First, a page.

Religious Right Makes Headway in Bush Policy

Liberal activists and Democratic lawmakers are steamed about what they think is undue influence of conservative Christians on the Bush administration, complaining the pro-Christian movement has shifted its sights in recent months on foreign policy issues like family planning, and support of Israel.

But leaders of the so-called "religious right" say they are just making headway on issues that have always been near and dear to them, including successfully lobbying the Bush administration this week to rescind $34 million earmarked for a U.N. family planning programs that included reproductive health and contraceptives.

"Among Christian conservatives, there has always been an interest in foreign affairs, whether it be on the issue of religious persecution or other areas — and any time evangelicals or Catholics have perceived that American national security is at stake," said Gary Bauer, a former presidential candidate and head of American Values.

In July, religious conservatives were successful in pressing the Senate to pass $5 billion to combat HIV/AIDS overseas. They have also been key in keeping the spotlight on religious persecution in places like the Sudan, China and North Korea and have been strongly in support of Israel in its battle with Palestinian terrorists.

"It's hard for us to remain silent. We take our issues very seriously and we try to persuade as much as we can," said Tom Minnery, vice president of public policy at Focus on the Family, a conservative non-profit group.

Critics say conservative groups have undue influence because they have a sympathetic president and appeal to some of the most powerful lawmakers in the country.

They complain that religious conservatives are responsible for the Bush administration's decision to renege on the $34 million package for U.N. family planning and don't buy the Bush administration's line that the money might have ended up paying for forced abortions in communist China.

"This decision isolates the United States from some of its closest allies," said Ralph Neas, president of the People for the American Way. "Scoring points with the religious right at the expense of poor women around the globe is an act of rank political expediency."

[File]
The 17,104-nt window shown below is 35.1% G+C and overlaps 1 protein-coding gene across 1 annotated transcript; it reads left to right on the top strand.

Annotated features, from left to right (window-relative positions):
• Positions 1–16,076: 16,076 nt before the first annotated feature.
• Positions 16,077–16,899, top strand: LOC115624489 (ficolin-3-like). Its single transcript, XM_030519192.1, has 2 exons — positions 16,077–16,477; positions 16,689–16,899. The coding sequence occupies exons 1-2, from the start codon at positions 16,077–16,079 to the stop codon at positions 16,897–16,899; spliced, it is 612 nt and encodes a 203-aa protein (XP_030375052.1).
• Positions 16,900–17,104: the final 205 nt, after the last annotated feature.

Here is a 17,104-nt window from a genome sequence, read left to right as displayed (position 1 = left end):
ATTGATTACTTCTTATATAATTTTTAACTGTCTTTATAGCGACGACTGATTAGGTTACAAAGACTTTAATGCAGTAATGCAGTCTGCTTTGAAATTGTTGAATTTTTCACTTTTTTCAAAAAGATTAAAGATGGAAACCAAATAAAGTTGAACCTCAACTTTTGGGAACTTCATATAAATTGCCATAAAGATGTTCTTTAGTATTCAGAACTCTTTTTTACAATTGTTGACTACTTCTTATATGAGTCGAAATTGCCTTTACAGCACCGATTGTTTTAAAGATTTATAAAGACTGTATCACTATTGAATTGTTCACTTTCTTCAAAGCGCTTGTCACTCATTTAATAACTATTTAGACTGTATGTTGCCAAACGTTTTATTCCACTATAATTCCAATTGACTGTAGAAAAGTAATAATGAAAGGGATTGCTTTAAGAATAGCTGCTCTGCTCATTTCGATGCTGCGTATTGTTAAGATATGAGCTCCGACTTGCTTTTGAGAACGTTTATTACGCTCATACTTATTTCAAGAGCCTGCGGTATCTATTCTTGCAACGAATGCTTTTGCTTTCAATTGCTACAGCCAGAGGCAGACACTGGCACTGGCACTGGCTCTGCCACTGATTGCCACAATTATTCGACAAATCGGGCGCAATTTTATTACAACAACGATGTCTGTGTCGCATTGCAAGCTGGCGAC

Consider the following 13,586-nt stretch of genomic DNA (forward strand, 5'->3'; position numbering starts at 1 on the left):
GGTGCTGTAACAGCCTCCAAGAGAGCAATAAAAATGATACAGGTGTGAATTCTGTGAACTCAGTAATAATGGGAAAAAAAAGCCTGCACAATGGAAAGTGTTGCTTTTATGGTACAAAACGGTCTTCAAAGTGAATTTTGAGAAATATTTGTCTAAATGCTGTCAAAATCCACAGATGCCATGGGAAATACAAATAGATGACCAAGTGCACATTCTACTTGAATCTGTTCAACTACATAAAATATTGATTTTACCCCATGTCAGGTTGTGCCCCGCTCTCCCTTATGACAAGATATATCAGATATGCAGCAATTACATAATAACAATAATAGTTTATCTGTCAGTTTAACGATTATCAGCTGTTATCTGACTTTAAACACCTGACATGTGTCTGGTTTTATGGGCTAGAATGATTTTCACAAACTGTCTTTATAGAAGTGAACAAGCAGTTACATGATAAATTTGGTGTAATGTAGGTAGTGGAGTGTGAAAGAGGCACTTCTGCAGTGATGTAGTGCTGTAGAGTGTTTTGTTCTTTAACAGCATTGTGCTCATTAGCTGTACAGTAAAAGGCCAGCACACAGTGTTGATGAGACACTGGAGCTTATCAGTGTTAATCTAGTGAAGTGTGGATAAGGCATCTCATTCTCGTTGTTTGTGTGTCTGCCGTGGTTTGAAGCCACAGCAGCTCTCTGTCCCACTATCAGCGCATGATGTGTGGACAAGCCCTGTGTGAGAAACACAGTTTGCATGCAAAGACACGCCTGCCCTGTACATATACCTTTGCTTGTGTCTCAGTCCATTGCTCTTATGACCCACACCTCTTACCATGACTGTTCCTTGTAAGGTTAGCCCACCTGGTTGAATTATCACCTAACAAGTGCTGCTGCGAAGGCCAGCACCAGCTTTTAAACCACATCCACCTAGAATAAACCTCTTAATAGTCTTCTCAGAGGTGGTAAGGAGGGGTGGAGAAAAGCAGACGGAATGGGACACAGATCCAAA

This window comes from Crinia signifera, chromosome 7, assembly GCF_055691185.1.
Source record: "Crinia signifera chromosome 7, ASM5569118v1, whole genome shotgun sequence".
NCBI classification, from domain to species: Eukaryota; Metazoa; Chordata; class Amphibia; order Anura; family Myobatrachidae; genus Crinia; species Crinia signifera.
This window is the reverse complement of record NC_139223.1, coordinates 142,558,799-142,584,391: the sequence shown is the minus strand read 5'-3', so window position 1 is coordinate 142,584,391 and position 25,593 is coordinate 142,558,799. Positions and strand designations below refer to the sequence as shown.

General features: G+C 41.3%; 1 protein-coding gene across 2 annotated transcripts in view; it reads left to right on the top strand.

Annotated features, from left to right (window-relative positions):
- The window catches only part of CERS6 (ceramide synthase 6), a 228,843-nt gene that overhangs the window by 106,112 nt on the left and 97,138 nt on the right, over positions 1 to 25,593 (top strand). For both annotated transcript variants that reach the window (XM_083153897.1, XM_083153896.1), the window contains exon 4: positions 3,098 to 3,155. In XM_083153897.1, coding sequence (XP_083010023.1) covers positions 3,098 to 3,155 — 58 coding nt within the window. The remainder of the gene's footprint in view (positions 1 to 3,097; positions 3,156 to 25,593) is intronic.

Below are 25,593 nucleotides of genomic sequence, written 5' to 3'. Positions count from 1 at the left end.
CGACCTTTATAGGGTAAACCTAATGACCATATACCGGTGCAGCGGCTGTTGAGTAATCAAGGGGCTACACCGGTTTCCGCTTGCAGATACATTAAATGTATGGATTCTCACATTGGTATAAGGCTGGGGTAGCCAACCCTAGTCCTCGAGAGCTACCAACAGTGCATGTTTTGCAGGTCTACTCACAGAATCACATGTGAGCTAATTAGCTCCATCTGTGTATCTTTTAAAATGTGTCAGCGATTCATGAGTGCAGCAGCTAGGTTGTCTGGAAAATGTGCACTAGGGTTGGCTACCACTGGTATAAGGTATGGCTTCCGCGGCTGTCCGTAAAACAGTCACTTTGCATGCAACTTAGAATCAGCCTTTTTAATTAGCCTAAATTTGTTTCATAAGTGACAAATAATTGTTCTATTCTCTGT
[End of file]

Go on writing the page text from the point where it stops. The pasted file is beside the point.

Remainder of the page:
"I think the religious right is simply pushing its international agenda as much as it has pushed its agenda domestically," said C. Welton Gaddy, executive of the Interfaith Alliance, whose own agenda is diametrically opposed to that of the conservative right on the political spectrum. "It looks like they have a significant amount of influence."

But some say that liberals who are used to having their way on the international planning front, as well being unhappy with some of the decisions President Bush has been making domestically, are conjuring the all-powerful "Christian right" to make up for their own ineptitude.

"It’s a good fundraising tactic — demonizing the opposition," said Pat Fagan, a policy analyst for the Heritage Foundation. "Why? Because their own policies don’t work, they’re not delivering."

Rich Galen, a Republican strategist who worked for former House Speaker Newt Gingrich during the "Republican revolution" of the mid-1990s, said times have changed since groups like the Christian Coalition and the Moral Majority could throw their weight around Capitol Hill.

Today, the far right and far left, exemplified by the declining membership of groups like the NAACP — "are just too far from where people are these days," he said.

"Come on, get real," said Galen. "Notwithstanding what anyone’s beliefs are, from a purely crass political perspective, the [Christian right] can’t deliver the votes anymore."

Gaddy is not so sure.

"It’s hard to say because we know so little about what goes on in the White House, but if you just look at public statements and postures ... I think the religious right may be just as powerful but less visible," he said.

Conservatives acknowledge that their influence may not have as much to do with the administration’s decision as they think.

"The president ran as a conservative on a whole host of issues — abstinence, pro-marriage, pro-life — he is a social conservative," pointed out Fagan. "He’s not bowing to religious right pressure, he’s being George Bush."

Bush "is very worried about alienating his people on the right," acknowledged Rep. Barney Frank, D-Mass. "But they're entitled to use as much influence as they can muster."